Carpal tunnel syndrome is a medical condition that occurs when the median nerve of the wrist is compressed as it travels through the wrist at the carpal tunnel – the space in the wrist that is surrounded by wrist bones and a rigid ligament that links the bones together.
CTS tends to affect the thumb and the fingers particularly the index finger, the middle finger and radial half of the ring finger. The small finger is rarely affected.
Symptoms of CTS
The most common symptoms of CTS are numbness, tingling or burning sensations in thumb and fingers. The forearm and the upper arm can also experience aching or discomfort.
The pain is usually felt at night. Other less common symptoms are pain in the wrist or hands, loss of grip strength and being unable to make coordinated hand and finger movements to grasp and manipulate objects.
Weakness and wasting away of the thumb muscles usually happen when the condition remains untreated. The condition usually begins in adulthood and affects more women than men.
Causes of CTS
The cause of most cases of CTS is unknown. However, it can also be caused by any condition that causes pressure to the median nerve at the wrist.
Other conditions that can lead to CTS include obesity, pregnancy (due to hormonal changes) and rheumatoid arthritis.
There are also occupational factors that contribute to carpel tunnel syndrome including repetitive hand motions, awkward hand positions, strong gripping, mechanical stress on the palm and vibration.
Examples of people whose work-related tasks can contribute to the condition are cashiers, hairdressers, knitters or sewers, bakers who flex or extend the wrist while kneading dough, painters who use a spray paint gun and farmers milking cows or hand weeding.
People who use vibrating hand tools excessively may suffer from the condition as well. Some studies also show a possible link between people who type using a keyboard and carpal tunnel syndrome although there is no consistent evidence to support this.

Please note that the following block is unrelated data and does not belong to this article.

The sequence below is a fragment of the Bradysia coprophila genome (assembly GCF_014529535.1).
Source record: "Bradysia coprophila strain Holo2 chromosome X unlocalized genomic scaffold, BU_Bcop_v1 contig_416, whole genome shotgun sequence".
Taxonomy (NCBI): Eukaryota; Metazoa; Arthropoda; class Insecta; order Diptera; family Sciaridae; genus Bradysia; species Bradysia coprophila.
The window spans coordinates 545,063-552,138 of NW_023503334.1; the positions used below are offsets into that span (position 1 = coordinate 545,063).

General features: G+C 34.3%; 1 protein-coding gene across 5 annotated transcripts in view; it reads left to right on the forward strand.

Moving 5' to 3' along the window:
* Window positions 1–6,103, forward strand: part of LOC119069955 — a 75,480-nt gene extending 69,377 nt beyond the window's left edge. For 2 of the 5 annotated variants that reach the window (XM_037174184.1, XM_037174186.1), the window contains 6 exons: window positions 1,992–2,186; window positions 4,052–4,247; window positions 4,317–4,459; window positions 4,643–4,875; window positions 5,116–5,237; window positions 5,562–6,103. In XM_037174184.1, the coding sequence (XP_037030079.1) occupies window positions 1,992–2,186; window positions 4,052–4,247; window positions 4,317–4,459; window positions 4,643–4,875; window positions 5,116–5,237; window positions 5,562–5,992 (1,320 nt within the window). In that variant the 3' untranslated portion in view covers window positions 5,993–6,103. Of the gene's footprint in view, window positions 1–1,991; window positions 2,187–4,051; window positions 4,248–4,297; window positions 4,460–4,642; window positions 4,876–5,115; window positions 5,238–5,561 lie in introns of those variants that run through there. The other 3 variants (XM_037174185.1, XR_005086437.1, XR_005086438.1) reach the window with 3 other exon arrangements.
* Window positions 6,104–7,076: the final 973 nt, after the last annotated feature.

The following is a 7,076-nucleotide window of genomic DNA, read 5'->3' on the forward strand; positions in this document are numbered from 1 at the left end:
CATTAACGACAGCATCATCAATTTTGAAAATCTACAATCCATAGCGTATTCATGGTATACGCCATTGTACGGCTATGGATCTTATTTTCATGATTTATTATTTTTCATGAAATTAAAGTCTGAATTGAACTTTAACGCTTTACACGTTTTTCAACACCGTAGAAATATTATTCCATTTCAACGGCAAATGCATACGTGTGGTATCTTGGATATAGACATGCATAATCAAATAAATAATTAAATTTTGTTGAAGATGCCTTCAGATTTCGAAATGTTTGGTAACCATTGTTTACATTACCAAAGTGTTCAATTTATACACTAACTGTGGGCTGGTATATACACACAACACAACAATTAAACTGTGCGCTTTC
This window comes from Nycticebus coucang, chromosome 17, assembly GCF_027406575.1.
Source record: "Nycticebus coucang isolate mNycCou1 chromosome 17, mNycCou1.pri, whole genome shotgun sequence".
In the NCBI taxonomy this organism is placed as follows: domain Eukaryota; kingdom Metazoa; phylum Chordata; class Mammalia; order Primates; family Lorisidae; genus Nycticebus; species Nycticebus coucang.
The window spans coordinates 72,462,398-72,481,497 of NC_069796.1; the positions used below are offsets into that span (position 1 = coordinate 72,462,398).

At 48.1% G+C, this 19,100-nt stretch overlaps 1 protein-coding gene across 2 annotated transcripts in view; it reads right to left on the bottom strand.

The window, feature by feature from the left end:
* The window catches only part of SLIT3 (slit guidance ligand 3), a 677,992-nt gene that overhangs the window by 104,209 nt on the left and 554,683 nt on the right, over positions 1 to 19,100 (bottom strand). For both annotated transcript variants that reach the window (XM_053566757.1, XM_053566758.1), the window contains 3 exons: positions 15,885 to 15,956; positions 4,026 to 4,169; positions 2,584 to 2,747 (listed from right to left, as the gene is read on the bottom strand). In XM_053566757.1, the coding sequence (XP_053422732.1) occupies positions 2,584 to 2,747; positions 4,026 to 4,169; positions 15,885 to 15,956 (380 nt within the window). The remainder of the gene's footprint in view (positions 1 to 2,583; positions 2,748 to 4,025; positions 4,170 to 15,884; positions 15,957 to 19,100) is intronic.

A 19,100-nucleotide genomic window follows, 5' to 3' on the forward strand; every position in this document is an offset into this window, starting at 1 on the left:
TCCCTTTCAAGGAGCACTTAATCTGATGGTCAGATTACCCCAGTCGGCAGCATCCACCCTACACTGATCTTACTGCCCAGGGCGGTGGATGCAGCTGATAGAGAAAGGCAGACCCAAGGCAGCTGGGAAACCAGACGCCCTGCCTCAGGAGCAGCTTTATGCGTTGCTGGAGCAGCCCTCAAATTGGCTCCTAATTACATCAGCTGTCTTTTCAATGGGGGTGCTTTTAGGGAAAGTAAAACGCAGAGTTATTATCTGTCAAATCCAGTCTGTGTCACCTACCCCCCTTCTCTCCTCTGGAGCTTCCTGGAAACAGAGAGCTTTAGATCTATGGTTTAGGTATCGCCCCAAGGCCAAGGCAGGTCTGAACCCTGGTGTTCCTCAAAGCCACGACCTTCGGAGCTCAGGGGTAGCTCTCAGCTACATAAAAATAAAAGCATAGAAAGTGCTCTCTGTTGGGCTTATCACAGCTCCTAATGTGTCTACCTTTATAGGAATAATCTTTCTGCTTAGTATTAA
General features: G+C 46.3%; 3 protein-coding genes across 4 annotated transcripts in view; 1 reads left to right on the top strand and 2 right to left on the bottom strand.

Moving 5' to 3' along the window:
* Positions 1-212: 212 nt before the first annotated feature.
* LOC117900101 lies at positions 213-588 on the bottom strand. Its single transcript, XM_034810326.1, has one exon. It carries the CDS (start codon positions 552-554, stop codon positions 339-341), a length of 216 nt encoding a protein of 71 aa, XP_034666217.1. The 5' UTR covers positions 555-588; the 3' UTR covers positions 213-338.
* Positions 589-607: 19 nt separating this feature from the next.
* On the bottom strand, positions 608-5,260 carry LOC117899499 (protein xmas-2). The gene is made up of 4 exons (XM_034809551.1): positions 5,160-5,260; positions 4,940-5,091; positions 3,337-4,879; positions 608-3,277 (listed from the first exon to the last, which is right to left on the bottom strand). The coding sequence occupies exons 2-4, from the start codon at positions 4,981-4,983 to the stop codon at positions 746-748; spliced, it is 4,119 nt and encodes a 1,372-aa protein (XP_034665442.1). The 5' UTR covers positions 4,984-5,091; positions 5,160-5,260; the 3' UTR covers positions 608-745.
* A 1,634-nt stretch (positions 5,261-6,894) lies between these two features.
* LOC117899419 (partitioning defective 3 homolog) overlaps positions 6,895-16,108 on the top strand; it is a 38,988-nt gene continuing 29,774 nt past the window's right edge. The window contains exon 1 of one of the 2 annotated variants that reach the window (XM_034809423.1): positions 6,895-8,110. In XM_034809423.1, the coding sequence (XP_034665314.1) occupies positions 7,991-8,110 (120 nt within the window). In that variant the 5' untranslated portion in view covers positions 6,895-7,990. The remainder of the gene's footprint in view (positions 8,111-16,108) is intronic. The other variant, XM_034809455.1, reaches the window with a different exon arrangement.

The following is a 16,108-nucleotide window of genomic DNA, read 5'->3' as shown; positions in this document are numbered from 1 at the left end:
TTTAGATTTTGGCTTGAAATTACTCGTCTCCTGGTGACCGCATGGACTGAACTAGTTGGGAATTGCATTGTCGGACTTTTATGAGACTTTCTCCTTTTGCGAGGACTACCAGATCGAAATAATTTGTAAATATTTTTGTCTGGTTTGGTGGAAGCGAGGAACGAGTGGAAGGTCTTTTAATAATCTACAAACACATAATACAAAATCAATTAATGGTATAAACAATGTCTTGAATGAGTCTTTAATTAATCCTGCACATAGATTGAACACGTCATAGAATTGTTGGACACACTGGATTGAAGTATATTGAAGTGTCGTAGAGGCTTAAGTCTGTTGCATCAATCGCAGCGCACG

Psychological factors such as stress can also contribute to the development of the condition according to some researchers.
Diagnosis and treatment
People who suspect they may have a problem with their hand or fingers should consult a doctor as soon as the symptoms appear.
The doctor will then evaluate the occupational or non-occupational risk factors then perform one of three tests that are used to detect the damage to the median nerve.
When the symptoms are mild or less likely to be permanent, the treatment includes anti-inflammatory drugs, cold packs, a wrist splint and rest.
Specific exercises and physical or occupational therapy may also be recommended. Health professionals recommend wearing the splint at night and while carrying out the activity that causes stress on the wrist.
Treatment can be spread over a period of one year in some instances. In severe cases, surgery is required if the above treatment does not offer relief. However, surgery should only be used as a last resort as the condition can recur even after surgery.
In the case of non-occupational factors, very minimal prevention can be done. With occupational factors, however, redesigning of workstations and methods is important to minimise the stressful effects of repetitive motions through a rotation of tasks, work-rest schedules and work breaks to avoid putting the wrist under pressure through repetitive patterns of work.